Science projects on the effects of music on dogs give music-loving dog owners a chance to combine their natural interests with scientific investigations for a science fair. Taking care to ensure the humane treatment of the dogs, students can explore questions of dogs' musical preferences in relation to behavioral reaction, location, owner's musical tastes, health or eating habits. Comparing results between different ages or breeds gives additional insight into the influence of these factors on the effects of music on dogs.
A good scientist takes the time to learn about the current knowledge on her topic of study. Read magazine and journal articles, books and websites about the effects of music on dogs. Formulate a question that you would like to study in more detail. For example, "How does a dog react to different styles of music?"; "Do dogs react differently to different types of music in different places?"; "Is there a correlation between a dog's owner's music preferences and the dog's reaction to music?"; "Does playing music help dogs recover from illness or surgery faster?"; or "Will a dog learn to associate certain types of music or songs with mealtime or bedtime?"
A hypothesis makes an educated guess about the answer to the question you are investigating. Predict the results of the testing based on your current knowledge. For example, "Classical music will have a calming influence on a dog while rock-and-roll will cause more boisterous behavior." Or, "A dog will calm when it hears the type of music its owner listens to most frequently." Or, "Dogs have different music preferences in different locations such as the car or the house." Or, "Dogs recover more quickly from illness or surgery when kept in an environment of soothing music." Or, "When an owner consistently plays the same song or type of music at mealtime or bedtime, a dog will learn to associate the music with food or quieting down for the night."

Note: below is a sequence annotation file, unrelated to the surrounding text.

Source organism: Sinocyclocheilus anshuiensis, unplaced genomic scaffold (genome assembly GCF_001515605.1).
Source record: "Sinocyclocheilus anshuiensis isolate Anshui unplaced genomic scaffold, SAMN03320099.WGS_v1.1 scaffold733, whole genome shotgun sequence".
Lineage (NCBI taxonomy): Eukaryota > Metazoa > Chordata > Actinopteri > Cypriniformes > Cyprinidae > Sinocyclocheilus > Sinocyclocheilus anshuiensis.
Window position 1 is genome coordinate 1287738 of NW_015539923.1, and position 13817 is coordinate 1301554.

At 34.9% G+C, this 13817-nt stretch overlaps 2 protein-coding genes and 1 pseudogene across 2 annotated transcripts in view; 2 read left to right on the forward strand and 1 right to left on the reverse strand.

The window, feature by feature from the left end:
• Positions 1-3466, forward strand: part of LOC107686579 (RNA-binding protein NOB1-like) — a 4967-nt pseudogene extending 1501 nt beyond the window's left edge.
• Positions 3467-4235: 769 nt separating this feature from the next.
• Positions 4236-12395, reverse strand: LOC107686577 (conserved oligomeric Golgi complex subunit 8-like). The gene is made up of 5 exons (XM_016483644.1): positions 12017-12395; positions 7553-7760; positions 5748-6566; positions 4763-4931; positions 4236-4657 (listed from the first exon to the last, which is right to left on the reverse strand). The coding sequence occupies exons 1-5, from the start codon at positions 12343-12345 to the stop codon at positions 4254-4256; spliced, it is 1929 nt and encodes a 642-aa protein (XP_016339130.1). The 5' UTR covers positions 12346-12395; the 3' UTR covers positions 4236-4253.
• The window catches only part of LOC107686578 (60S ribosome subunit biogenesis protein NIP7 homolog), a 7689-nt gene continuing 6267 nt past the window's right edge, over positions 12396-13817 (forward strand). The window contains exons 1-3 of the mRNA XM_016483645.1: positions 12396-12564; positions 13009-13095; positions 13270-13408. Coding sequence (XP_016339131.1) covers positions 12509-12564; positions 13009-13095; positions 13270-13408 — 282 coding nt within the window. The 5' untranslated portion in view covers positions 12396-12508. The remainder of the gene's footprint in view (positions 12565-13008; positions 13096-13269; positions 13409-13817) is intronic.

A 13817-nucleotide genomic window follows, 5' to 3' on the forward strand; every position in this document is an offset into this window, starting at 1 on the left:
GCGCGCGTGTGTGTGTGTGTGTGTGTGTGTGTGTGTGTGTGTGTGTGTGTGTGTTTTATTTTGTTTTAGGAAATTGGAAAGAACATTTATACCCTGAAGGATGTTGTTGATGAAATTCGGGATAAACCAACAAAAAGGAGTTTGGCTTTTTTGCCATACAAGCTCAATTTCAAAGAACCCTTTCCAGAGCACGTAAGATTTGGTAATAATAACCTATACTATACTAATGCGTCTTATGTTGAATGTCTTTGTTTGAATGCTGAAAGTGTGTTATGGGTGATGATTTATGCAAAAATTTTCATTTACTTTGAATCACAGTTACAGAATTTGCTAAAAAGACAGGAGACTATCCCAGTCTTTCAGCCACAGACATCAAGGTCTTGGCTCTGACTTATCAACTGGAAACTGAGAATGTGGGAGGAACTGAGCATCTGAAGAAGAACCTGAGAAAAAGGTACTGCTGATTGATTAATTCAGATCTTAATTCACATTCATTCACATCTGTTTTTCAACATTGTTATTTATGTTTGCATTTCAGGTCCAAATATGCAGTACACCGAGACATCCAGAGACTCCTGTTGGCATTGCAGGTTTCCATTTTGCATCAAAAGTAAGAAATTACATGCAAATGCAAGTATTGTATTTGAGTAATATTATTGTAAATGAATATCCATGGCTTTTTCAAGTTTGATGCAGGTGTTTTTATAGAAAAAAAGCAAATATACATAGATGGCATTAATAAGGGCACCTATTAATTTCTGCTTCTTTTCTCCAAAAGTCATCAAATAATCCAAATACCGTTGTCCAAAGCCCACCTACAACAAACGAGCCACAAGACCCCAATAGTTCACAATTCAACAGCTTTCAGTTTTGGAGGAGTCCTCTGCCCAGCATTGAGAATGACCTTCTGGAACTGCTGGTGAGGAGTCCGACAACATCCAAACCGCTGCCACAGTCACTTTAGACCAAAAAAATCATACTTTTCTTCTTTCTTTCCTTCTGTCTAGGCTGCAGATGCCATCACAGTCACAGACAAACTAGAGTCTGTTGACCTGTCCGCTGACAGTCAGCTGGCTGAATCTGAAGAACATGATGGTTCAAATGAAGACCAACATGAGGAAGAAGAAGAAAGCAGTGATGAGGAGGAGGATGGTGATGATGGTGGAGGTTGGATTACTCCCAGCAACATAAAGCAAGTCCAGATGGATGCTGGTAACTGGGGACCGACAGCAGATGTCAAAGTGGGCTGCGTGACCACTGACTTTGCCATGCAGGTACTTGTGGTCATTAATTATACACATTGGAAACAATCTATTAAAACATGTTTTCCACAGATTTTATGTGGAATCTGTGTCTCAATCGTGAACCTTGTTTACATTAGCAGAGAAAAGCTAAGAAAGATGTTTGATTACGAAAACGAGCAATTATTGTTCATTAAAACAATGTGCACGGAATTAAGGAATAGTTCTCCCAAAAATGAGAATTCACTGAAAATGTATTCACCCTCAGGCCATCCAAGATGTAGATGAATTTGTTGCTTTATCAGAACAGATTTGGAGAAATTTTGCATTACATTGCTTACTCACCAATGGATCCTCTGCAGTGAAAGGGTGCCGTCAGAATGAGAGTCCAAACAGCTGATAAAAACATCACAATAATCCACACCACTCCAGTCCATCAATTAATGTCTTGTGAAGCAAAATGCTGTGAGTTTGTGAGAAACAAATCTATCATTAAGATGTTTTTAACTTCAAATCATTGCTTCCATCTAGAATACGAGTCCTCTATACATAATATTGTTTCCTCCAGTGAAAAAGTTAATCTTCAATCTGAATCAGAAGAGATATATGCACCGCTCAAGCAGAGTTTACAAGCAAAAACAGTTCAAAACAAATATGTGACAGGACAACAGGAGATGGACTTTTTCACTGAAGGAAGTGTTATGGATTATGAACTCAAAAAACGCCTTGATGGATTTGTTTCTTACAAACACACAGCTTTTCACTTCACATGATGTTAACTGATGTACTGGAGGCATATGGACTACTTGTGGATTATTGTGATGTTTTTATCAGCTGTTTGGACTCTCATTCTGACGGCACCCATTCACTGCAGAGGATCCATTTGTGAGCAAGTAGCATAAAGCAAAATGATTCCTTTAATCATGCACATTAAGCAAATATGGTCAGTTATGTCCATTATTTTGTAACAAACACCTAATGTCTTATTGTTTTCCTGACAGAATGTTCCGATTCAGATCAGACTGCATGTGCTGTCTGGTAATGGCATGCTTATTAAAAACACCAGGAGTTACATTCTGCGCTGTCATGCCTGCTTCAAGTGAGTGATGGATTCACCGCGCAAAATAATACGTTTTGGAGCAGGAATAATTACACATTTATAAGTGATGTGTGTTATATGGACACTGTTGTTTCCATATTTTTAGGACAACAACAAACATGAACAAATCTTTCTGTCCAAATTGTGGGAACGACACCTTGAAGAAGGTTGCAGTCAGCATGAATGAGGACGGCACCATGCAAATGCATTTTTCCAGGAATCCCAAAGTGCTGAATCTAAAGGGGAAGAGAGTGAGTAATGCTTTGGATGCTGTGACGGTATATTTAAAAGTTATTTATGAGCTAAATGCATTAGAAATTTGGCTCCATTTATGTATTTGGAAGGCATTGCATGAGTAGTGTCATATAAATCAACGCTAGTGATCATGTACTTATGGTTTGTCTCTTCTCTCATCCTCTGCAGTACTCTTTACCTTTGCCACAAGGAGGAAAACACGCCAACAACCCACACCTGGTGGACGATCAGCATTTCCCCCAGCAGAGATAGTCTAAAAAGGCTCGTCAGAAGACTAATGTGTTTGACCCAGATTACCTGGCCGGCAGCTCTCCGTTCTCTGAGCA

A good scientific test keeps all factors but one consistent across tests and changes only one variable at a time to minimize the effect of other differences on the results. Take pictures and video of the dogs during testing. Feed the dogs on a consistent and regular schedule and maintain the normal routine. Find a quiet, familiar place in the home and have the owner play different types of music such as jazz, classical, rock-and-roll, heavy metal, country, gospel, Christian and pop. Observe the dog's reaction for signs of calming, stress or agitation. To test for locational differences, repeat the test in the car, at the park or other outdoor location and a friend's house. Interview the owners about their own musical preferences and compare them with the dogs' reactions to different musical styles. Work with a veterinarian to test how music affects a dog's recovery time; or play the same style of music or a particular song at a dog's mealtime or bedtime over a period of several days or weeks. Observe whether a dog develops an automatic reaction when it hears that music, such as running immediately to the food bowl or relaxing in its customary sleeping area.
If a scientific investigation is going to benefit anyone, a scientist must be able to communicate his findings to others. Write a summary of the background knowledge, research question and hypothesis. Describe the testing procedure and variables. Determine whether you proved or disproved your hypothesis and why. Make charts that show each dog's behavioral reaction to each type of music, correlation to location or owner's preferences. Create graphs that show the difference in a dog's recovery time with or without music; or how long it takes each dog to associate music with food or rest time. Play the testing video at your table during the science fair and be prepared to explain to the judges what you learned about the effects that music has on dogs.
- David De Lossy/Photodisc/Getty Images